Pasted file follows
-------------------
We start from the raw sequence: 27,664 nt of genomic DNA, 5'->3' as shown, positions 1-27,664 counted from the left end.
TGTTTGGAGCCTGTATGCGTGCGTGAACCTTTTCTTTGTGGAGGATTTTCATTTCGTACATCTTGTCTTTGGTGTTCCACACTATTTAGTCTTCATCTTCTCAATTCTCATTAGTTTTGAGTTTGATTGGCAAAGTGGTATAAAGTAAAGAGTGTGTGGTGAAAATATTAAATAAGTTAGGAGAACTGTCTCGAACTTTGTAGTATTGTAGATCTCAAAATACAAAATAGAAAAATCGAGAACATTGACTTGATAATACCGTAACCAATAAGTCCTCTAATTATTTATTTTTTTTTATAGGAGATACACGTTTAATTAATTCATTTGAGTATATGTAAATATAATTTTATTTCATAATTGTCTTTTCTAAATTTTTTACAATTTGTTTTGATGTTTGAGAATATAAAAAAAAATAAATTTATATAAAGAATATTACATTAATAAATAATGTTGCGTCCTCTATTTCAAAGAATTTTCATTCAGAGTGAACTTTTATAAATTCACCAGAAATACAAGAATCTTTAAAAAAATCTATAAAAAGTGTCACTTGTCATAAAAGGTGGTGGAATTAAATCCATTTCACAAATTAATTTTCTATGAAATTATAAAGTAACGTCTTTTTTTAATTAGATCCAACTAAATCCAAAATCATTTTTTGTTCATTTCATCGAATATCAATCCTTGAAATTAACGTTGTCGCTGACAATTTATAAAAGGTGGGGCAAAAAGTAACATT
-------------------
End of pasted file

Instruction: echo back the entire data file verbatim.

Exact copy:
We start from the raw sequence: 27,664 nt of genomic DNA, 5'->3' as shown, positions 1-27,664 counted from the left end.
TGTTTGGAGCCTGTATGCGTGCGTGAACCTTTTCTTTGTGGAGGATTTTCATTTCGTACATCTTGTCTTTGGTGTTCCACACTATTTAGTCTTCATCTTCTCAATTCTCATTAGTTTTGAGTTTGATTGGCAAAGTGGTATAAAGTAAAGAGTGTGTGGTGAAAATATTAAATAAGTTAGGAGAACTGTCTCGAACTTTGTAGTATTGTAGATCTCAAAATACAAAATAGAAAAATCGAGAACATTGACTTGATAATACCGTAACCAATAAGTCCTCTAATTATTTATTTTTTTTTATAGGAGATACACGTTTAATTAATTCATTTGAGTATATGTAAATATAATTTTATTTCATAATTGTCTTTTCTAAATTTTTTACAATTTGTTTTGATGTTTGAGAATATAAAAAAAAATAAATTTATATAAAGAATATTACATTAATAAATAATGTTGCGTCCTCTATTTCAAAGAATTTTCATTCAGAGTGAACTTTTATAAATTCACCAGAAATACAAGAATCTTTAAAAAAATCTATAAAAAGTGTCACTTGTCATAAAAGGTGGTGGAATTAAATCCATTTCACAAATTAATTTTCTATGAAATTATAAAGTAACGTCTTTTTTTAATTAGATCCAACTAAATCCAAAATCATTTTTTGTTCATTTCATCGAATATCAATCCTTGAAATTAACGTTGTCGCTGACAATTTATAAAAGGTGGGGCAAAAAGTAACATT